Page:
• Alexland
    • By Alexland 14th Oct 18, 11:05 AM
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    Alexland
    Ok thanking you all for your replies... Something else will just have to happen.
    Originally posted by tommyfc1980

    Yup, good luck hope it works out ok.
    • louloubelle79
    • By louloubelle79 14th Oct 18, 11:24 AM
    • 374 Posts
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    louloubelle79
    Look on https://www.turn2us.org.uk and see if you eligible for any grants; a grant I found on here helped me in a time of need years ago.
    • tommyfc1980
    • By tommyfc1980 14th Oct 18, 11:46 AM
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    tommyfc1980
    Wow thank you so much. Will look into this now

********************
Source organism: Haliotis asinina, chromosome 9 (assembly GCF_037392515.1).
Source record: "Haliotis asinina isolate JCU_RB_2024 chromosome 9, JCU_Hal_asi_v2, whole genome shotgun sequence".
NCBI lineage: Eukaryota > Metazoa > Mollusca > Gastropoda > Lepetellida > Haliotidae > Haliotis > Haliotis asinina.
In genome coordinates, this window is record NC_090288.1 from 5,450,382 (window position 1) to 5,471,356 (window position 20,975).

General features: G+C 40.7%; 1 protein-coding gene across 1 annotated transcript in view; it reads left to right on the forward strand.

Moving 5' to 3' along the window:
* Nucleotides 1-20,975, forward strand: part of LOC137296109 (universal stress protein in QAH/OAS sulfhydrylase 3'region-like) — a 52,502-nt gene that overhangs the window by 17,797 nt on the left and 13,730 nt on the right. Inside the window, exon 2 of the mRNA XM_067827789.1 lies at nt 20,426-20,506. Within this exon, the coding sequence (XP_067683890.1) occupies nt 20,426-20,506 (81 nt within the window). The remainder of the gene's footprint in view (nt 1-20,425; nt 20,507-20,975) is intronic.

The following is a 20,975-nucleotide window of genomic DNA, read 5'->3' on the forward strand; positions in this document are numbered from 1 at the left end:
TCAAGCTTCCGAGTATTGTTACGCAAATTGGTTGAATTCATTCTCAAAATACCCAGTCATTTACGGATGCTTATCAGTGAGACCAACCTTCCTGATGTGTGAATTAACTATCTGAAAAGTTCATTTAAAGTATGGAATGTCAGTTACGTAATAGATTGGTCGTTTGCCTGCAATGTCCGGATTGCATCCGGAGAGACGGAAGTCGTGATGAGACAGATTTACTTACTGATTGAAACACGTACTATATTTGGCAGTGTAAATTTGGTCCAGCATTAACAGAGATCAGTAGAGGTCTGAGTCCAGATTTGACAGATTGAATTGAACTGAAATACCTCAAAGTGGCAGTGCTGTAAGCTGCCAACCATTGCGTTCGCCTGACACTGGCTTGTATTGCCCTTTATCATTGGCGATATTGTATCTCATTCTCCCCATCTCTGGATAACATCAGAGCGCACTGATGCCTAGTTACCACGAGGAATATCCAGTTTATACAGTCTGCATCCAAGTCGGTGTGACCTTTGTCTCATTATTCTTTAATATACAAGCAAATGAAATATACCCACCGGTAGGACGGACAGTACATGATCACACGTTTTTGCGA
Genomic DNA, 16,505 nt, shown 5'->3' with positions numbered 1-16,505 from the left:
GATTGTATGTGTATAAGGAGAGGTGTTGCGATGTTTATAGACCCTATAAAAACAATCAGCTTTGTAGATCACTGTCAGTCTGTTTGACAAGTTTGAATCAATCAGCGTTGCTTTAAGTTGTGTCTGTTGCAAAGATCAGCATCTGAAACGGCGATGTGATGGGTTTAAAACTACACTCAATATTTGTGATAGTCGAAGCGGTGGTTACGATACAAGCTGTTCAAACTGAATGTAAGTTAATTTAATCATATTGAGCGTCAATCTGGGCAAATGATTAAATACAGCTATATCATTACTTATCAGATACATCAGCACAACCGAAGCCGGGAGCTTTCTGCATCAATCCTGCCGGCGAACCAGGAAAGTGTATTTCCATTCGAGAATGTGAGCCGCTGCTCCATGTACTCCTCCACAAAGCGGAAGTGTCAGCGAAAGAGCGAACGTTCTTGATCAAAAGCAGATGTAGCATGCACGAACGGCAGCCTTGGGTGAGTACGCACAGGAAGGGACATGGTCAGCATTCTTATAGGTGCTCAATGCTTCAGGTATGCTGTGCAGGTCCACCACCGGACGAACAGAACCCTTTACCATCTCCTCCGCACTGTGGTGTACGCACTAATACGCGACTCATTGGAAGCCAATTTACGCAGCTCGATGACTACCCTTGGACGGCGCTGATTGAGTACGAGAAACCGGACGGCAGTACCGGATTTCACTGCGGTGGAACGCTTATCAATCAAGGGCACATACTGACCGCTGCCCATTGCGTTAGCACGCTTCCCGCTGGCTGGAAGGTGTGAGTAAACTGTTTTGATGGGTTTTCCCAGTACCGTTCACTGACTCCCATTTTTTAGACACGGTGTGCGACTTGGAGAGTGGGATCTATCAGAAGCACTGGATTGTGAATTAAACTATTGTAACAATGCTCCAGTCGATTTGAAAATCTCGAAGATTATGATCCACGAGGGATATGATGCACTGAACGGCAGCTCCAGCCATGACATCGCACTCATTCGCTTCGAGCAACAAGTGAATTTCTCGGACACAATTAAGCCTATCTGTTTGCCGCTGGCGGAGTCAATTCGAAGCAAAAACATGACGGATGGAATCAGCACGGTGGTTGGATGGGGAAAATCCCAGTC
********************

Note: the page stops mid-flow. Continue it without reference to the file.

• AnotherJoe
    • By AnotherJoe 14th Oct 18, 12:42 PM
    • 11,850 Posts
    • 13,816 Thanks
    AnotherJoe
    Your feelings you've put very clear here emphasis on the steal part but I can assure you stealing from our daughter is something we would never do!
    Originally posted by tommyfc1980
    I'm sure your intention would be to give it back, so you can kid yourself it would be just a loan, but you certainly wouldn't have been the first to start with that intention and not fulfill it, after all you must be in dire straights if you cant even put this spending on credit card for a month or three.
    It's not uncommon to have posts here with takes of relatives taking money out of children's building society savings accounts and there's no real way of them getting recompense. And how many times does it happen and the child's not even aware, as an adult,that it occurred.
    Please dont criticise my spelling. It's excellent. Its my typing that's bad.